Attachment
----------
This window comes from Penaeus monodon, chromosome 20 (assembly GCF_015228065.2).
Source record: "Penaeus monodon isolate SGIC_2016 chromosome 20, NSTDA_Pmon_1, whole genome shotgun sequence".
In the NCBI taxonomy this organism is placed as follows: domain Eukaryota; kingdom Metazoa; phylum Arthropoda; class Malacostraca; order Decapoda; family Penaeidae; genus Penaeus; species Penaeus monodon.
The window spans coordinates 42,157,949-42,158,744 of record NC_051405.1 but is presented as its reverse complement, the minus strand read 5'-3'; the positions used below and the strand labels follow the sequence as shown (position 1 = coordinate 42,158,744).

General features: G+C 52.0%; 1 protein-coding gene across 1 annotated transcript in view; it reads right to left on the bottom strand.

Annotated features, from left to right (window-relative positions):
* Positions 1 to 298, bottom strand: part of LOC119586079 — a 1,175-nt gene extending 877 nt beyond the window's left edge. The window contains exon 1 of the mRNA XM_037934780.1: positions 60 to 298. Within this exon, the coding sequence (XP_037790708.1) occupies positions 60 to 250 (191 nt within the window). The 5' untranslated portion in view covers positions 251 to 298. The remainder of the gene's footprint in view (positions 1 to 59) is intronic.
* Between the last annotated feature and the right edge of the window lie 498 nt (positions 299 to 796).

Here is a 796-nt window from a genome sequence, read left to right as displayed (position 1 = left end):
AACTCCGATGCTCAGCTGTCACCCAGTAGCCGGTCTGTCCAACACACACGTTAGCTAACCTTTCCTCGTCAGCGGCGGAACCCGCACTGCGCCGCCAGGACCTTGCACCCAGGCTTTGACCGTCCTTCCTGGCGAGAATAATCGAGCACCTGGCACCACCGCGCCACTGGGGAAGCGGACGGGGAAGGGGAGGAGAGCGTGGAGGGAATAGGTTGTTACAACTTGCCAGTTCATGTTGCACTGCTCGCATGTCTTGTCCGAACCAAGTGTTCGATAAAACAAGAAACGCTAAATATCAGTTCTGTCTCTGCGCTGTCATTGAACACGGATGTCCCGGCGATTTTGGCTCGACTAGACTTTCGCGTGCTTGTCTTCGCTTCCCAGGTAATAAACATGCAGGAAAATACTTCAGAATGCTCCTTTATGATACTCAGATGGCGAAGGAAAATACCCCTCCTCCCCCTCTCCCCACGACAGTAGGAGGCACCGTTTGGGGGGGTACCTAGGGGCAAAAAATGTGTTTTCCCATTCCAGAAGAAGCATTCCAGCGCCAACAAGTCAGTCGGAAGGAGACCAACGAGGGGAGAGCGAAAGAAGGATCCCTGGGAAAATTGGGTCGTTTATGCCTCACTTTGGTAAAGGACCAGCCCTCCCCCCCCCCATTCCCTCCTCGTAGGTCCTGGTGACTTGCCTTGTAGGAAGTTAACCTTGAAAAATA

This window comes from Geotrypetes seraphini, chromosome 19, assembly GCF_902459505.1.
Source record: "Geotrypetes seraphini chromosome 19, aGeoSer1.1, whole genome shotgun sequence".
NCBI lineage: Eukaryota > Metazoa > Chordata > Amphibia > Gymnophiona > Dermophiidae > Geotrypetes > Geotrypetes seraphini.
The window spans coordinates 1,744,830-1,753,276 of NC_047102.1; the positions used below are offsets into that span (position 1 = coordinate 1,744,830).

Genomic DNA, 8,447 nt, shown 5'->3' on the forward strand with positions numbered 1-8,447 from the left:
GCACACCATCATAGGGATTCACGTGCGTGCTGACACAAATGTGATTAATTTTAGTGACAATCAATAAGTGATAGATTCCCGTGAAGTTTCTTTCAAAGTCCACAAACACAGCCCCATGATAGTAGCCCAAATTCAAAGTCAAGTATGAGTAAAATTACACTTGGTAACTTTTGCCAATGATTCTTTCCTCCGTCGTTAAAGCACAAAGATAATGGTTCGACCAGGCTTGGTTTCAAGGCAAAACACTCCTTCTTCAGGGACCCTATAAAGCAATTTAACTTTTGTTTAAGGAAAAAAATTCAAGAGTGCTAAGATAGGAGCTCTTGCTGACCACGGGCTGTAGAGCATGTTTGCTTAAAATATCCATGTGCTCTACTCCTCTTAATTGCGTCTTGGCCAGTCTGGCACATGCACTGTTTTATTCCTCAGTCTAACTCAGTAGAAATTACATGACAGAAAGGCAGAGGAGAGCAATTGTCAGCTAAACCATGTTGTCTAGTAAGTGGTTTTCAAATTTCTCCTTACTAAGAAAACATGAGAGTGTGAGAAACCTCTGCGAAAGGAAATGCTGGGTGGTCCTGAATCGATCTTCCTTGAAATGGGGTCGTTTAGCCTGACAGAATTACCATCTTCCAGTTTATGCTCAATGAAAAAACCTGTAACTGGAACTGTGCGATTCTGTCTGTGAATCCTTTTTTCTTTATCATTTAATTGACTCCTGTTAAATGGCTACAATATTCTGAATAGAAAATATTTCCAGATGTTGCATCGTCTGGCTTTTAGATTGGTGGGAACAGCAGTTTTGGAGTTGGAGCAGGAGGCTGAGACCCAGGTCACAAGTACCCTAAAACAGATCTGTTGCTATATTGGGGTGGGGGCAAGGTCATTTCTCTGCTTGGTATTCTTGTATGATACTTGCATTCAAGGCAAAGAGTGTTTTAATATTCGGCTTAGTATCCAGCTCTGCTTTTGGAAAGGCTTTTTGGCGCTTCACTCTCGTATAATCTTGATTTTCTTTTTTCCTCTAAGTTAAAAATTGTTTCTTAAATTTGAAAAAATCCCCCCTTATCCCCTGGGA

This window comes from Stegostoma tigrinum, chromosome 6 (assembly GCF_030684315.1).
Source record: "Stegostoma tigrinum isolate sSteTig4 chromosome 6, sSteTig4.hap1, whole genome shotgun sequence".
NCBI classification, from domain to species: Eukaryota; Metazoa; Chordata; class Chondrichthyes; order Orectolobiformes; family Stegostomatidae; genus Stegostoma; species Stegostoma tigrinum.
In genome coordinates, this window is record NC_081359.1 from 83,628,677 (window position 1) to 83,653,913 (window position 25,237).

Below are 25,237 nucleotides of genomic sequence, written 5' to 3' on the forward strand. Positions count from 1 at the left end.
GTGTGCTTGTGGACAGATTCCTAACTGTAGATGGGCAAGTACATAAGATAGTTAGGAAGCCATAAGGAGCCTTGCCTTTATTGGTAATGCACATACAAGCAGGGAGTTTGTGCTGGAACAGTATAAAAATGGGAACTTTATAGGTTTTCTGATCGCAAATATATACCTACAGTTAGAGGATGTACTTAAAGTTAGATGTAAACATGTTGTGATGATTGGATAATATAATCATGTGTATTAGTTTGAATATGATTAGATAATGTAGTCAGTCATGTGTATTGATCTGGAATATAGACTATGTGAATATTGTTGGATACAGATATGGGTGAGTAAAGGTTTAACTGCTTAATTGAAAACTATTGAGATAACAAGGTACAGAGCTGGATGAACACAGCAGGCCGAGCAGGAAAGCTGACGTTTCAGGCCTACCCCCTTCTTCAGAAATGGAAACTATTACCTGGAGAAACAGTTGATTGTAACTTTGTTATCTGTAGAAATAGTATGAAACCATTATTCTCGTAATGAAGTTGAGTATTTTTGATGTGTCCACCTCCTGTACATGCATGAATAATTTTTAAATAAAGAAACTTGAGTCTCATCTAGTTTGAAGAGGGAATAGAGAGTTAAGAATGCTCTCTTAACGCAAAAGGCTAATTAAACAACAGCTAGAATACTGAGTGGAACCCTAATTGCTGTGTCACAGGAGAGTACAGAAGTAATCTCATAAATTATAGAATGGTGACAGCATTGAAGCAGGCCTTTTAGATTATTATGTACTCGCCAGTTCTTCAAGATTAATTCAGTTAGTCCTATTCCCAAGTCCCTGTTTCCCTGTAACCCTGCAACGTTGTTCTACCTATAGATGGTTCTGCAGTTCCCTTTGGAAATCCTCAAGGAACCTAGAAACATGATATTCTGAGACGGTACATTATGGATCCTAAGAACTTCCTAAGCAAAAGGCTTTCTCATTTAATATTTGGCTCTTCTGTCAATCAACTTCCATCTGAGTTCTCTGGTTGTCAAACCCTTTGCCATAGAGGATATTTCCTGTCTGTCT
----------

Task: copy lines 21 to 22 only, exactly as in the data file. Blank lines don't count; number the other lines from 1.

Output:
Below are 25,237 nucleotides of genomic sequence, written 5' to 3' on the forward strand. Positions count from 1 at the left end.
GTGTGCTTGTGGACAGATTCCTAACTGTAGATGGGCAAGTACATAAGATAGTTAGGAAGCCATAAGGAGCCTTGCCTTTATTGGTAATGCACATACAAGCAGGGAGTTTGTGCTGGAACAGTATAAAAATGGGAACTTTATAGGTTTTCTGATCGCAAATATATACCTACAGTTAGAGGATGTACTTAAAGTTAGATGTAAACATGTTGTGATGATTGGATAATATAATCATGTGTATTAGTTTGAATATGATTAGATAATGTAGTCAGTCATGTGTATTGATCTGGAATATAGACTATGTGAATATTGTTGGATACAGATATGGGTGAGTAAAGGTTTAACTGCTTAATTGAAAACTATTGAGATAACAAGGTACAGAGCTGGATGAACACAGCAGGCCGAGCAGGAAAGCTGACGTTTCAGGCCTACCCCCTTCTTCAGAAATGGAAACTATTACCTGGAGAAACAGTTGATTGTAACTTTGTTATCTGTAGAAATAGTATGAAACCATTATTCTCGTAATGAAGTTGAGTATTTTTGATGTGTCCACCTCCTGTACATGCATGAATAATTTTTAAATAAAGAAACTTGAGTCTCATCTAGTTTGAAGAGGGAATAGAGAGTTAAGAATGCTCTCTTAACGCAAAAGGCTAATTAAACAACAGCTAGAATACTGAGTGGAACCCTAATTGCTGTGTCACAGGAGAGTACAGAAGTAATCTCATAAATTATAGAATGGTGACAGCATTGAAGCAGGCCTTTTAGATTATTATGTACTCGCCAGTTCTTCAAGATTAATTCAGTTAGTCCTATTCCCAAGTCCCTGTTTCCCTGTAACCCTGCAACGTTGTTCTACCTATAGATGGTTCTGCAGTTCCCTTTGGAAATCCTCAAGGAACCTAGAAACATGATATTCTGAGACGGTACATTATGGATCCTAAGAACTTCCTAAGCAAAAGGCTTTCTCATTTAATATTTGGCTCTTCTGTCAATCAACTTCCATCTGAGTTCTCTGGTTGTCAAACCCTTTGCCATAGAGGATATTTCCTGTCTGTCT